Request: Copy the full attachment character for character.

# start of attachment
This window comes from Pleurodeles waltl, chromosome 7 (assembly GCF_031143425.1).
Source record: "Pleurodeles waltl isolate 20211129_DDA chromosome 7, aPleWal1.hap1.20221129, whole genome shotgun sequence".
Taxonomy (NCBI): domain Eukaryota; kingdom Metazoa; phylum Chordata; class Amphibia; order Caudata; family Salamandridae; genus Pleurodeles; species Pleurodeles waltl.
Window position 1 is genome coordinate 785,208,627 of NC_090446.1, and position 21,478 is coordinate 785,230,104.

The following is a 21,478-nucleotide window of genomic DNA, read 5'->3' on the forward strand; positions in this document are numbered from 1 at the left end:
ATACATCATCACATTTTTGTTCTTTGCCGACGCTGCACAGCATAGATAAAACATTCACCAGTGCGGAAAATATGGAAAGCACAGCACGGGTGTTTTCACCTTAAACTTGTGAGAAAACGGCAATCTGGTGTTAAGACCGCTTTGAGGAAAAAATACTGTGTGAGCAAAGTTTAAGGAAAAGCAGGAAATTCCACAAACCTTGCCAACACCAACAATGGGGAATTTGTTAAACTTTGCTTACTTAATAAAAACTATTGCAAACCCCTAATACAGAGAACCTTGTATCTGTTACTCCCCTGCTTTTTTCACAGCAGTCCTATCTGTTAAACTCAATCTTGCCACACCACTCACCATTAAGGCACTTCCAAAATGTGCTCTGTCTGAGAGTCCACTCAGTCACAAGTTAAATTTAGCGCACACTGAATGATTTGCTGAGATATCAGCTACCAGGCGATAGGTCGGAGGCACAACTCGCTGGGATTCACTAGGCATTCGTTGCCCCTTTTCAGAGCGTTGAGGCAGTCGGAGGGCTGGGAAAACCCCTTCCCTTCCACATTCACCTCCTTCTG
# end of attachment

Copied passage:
This window comes from Pleurodeles waltl, chromosome 7 (assembly GCF_031143425.1).
Source record: "Pleurodeles waltl isolate 20211129_DDA chromosome 7, aPleWal1.hap1.20221129, whole genome shotgun sequence".
Taxonomy (NCBI): domain Eukaryota; kingdom Metazoa; phylum Chordata; class Amphibia; order Caudata; family Salamandridae; genus Pleurodeles; species Pleurodeles waltl.
Window position 1 is genome coordinate 785,208,627 of NC_090446.1, and position 21,478 is coordinate 785,230,104.

The following is a 21,478-nucleotide window of genomic DNA, read 5'->3' on the forward strand; positions in this document are numbered from 1 at the left end:
ATACATCATCACATTTTTGTTCTTTGCCGACGCTGCACAGCATAGATAAAACATTCACCAGTGCGGAAAATATGGAAAGCACAGCACGGGTGTTTTCACCTTAAACTTGTGAGAAAACGGCAATCTGGTGTTAAGACCGCTTTGAGGAAAAAATACTGTGTGAGCAAAGTTTAAGGAAAAGCAGGAAATTCCACAAACCTTGCCAACACCAACAATGGGGAATTTGTTAAACTTTGCTTACTTAATAAAAACTATTGCAAACCCCTAATACAGAGAACCTTGTATCTGTTACTCCCCTGCTTTTTTCACAGCAGTCCTATCTGTTAAACTCAATCTTGCCACACCACTCACCATTAAGGCACTTCCAAAATGTGCTCTGTCTGAGAGTCCACTCAGTCACAAGTTAAATTTAGCGCACACTGAATGATTTGCTGAGATATCAGCTACCAGGCGATAGGTCGGAGGCACAACTCGCTGGGATTCACTAGGCATTCGTTGCCCCTTTTCAGAGCGTTGAGGCAGTCGGAGGGCTGGGAAAACCCCTTCCCTTCCACATTCACCTCCTTCTG